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Real Estate Tips > For The "Village Cottage" Purchaser

The "Village Cottage" Purchaser

There is an increasing tendency by locals and foreigners (in particular the German and British) to acquire old village houses which are subsequently improved/ converted into modern residences. Before the "craze" of village cottages started, there were some real bargains for this type of property.

Nowadays cottages of character and colour are relatively expensive and they amount, together with the repair/ improvement bills, in excess of what a new villa of the same size would cost. The best approach to buy a cottage is to visit the village of your choice yourself and seek information from the village muchtar (the chairman of the village parish). It is evident that the less popular the village is by foreigners, the lower the cottage's price. Bargains can still be found at the remote villages of Pafos and those of Limassol and Larnaka.

  1. It is strongly suggested that before concluding a deal, you obtain a firm estimate of the repairs/ improvements required, using the services of a qualified Q.S. or an architect whereas what has been said previously about other property acquisitions holds good for this nature of property as well. In particular, you must check who your neighbours are, since in tightly knit communities, such as the local villages, people have there own way of living and attitudes towards life.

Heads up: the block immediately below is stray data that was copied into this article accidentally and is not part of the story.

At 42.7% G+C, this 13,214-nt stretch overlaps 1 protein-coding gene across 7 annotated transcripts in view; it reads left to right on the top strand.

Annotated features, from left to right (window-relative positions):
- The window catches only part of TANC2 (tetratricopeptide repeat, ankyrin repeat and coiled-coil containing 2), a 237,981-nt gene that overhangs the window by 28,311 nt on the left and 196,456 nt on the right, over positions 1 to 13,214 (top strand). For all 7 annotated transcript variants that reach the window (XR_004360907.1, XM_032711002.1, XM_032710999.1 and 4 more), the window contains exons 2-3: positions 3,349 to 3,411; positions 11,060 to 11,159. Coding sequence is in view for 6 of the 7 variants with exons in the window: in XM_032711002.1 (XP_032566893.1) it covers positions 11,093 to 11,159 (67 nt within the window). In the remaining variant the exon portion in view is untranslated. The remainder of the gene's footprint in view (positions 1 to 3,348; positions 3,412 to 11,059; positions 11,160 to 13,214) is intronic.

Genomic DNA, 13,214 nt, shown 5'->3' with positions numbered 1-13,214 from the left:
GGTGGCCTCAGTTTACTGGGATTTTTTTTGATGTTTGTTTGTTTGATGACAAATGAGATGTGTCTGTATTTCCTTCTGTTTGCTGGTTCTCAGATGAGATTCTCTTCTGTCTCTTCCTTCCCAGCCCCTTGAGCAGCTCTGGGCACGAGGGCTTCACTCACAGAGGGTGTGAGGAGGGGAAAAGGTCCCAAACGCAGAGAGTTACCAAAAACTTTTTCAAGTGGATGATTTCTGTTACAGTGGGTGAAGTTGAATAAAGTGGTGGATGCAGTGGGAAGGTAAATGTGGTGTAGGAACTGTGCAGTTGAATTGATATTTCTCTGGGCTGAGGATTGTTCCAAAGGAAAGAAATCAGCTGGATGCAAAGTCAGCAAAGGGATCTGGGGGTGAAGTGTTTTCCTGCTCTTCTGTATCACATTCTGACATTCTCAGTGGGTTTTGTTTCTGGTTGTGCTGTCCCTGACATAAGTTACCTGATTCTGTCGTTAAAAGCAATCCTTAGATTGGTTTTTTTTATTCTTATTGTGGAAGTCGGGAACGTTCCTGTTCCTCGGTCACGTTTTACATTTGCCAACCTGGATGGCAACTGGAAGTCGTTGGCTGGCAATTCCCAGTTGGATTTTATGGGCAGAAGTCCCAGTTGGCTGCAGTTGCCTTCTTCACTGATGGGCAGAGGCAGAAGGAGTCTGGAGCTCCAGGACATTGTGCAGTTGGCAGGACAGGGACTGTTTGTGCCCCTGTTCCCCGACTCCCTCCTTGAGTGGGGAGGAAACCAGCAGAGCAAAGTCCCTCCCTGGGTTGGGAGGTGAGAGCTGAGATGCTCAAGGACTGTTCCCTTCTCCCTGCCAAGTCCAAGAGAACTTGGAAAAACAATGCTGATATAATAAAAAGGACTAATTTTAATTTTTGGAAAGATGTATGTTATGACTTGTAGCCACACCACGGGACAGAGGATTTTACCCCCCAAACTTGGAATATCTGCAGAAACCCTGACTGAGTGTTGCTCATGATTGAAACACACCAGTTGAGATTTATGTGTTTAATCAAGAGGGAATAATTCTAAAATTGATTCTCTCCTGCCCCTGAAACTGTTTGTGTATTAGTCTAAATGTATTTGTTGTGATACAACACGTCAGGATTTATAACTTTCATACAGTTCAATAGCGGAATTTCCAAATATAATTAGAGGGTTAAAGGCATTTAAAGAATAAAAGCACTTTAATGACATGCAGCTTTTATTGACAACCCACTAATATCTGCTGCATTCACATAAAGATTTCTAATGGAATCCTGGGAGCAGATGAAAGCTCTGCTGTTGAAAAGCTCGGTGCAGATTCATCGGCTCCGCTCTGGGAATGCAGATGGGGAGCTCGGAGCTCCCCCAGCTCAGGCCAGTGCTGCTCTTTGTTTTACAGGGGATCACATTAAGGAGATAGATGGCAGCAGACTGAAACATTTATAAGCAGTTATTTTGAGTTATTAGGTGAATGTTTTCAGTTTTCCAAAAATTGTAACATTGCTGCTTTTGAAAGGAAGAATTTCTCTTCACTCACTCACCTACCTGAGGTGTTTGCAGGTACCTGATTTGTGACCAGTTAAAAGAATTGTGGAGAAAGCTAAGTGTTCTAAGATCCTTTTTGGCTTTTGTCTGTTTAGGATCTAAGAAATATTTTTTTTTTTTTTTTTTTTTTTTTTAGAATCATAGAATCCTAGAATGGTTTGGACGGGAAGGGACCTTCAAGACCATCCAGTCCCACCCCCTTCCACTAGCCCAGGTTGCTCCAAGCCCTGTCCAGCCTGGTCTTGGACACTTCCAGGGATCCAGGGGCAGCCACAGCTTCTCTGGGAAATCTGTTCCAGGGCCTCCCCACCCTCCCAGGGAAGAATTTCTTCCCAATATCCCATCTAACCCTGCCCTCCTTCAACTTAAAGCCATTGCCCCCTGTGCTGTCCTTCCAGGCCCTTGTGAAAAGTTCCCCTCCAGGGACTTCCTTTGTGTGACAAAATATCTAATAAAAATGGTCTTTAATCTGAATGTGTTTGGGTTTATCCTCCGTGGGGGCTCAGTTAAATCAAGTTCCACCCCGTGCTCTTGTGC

2. Check whether your neighbours keep any animals in their yard, since if they do, the smell may be unbearable. Check also the distance from the town, the access, whether there is an updated telephone service, the nearest doctor, the frequency of the local post, public transport etc.

  3. Bear in mind that the cottage may be eligible for an improvement grant from the Government, if it is of historic interest which could amount in cash grands plus sale of development rights covering upto 60% of the total improvement cost. Your architect can advise you on this. Restored buildings attract also tax exemptions.